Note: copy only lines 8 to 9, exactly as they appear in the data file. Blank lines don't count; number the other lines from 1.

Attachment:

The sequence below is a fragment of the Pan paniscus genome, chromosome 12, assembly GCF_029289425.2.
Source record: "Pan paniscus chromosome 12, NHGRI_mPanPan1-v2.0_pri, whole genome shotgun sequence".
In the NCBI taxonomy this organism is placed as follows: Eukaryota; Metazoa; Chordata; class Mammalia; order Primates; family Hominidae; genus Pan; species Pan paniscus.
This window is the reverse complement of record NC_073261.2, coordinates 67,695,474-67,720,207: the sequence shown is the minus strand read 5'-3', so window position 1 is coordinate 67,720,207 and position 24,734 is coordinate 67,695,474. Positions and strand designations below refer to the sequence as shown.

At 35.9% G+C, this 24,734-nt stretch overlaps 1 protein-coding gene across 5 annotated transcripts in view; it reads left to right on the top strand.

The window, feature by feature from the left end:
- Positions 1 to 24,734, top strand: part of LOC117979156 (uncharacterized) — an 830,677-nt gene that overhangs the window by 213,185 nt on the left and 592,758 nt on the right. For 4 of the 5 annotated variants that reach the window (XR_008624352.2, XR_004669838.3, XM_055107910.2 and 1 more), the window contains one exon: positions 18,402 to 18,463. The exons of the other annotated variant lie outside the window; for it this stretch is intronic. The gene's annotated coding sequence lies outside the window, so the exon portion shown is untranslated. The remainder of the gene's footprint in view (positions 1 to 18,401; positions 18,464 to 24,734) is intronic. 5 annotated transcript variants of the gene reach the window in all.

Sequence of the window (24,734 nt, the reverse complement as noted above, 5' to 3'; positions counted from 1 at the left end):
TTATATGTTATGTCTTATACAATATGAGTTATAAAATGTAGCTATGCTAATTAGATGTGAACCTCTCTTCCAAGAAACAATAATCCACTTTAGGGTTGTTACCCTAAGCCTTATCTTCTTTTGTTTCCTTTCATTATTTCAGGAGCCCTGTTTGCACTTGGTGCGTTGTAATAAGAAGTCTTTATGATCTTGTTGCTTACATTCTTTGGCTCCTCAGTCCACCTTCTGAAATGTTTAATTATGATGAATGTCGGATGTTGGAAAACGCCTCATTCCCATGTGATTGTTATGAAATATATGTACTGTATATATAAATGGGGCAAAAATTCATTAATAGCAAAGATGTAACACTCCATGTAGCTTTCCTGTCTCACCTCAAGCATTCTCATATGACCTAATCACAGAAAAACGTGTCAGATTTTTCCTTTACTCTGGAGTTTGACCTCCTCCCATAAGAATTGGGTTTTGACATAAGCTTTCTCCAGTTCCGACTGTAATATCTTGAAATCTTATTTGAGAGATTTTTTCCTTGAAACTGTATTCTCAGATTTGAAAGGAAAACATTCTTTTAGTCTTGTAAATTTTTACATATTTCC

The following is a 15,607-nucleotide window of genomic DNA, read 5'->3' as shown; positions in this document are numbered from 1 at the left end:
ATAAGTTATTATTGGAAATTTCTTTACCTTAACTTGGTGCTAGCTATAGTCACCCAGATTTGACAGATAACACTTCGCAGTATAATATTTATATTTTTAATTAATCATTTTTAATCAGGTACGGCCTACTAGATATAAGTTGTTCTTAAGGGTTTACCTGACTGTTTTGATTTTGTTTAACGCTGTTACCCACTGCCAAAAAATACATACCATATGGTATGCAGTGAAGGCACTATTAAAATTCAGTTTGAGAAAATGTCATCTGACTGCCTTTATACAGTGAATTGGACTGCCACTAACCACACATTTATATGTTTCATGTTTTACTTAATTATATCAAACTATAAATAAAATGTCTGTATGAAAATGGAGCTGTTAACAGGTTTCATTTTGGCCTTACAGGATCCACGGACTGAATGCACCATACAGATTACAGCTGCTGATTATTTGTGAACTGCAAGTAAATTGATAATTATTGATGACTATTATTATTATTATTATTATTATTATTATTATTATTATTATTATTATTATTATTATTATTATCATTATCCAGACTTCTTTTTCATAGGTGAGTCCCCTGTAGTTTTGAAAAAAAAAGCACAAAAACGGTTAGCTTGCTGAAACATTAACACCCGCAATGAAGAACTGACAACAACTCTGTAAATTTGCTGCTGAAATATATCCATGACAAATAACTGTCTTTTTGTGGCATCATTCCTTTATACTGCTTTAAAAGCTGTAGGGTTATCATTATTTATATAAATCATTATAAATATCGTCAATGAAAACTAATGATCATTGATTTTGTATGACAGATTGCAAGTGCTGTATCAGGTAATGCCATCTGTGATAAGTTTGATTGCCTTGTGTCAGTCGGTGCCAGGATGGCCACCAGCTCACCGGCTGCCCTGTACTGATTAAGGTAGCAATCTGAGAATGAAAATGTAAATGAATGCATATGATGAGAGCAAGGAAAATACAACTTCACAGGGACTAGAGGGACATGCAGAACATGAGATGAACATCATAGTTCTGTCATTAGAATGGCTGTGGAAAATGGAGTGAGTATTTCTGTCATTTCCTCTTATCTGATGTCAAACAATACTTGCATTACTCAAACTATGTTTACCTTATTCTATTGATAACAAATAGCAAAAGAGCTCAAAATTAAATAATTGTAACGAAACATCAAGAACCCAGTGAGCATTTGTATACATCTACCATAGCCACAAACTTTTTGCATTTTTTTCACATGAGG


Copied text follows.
Sequence of the window (24,734 nt, the reverse complement as noted above, 5' to 3'; positions counted from 1 at the left end):
TTATATGTTATGTCTTATACAATATGAGTTATAAAATGTAGCTATGCTAATTAGATGTGAACCTCTCTTCCAAGAAACAATAATCCACTTTAGGGTTGTTACCCTAAGCCTTATCTTCTTTTGTTTCCTTTCATTATTTCAGGAGCCCTGTTTGCACTTGGTGCGTTGTAATAAGAAGTCTTTATGATCTTGTTGCTTACATTCTTTGGCTCCTCAGTCCACCTTCTGAAATGTTTAATTATGATGAATGTCGGATGTTGGAAAACGCCTCATTCCCATGTGATTGTTATGAAATATATGTACTGTATATATAAATGGGGCAAAAATTCATTAATAGCAAAGATGTAACACTCCATGTAGCTTTCCTGTCTCACCTCAAGCATTCTCATATGACCTAATCACAGAAAAACGTGTCAGATTTTTCCTTTACTCTGGAGTTTGACCTCCTCCCATAAGAATTGGGTTTTGACATAAGCTTTCTCCAGTTCCGACTGTAATATCTTGAAATCTTATTTGAGAGATTTTTTCCTTGAAACTGTATTCTCAGATTTGAAAGGAAAACATTCTTTTAGTCTTGTAAATTTTTACATATTTCC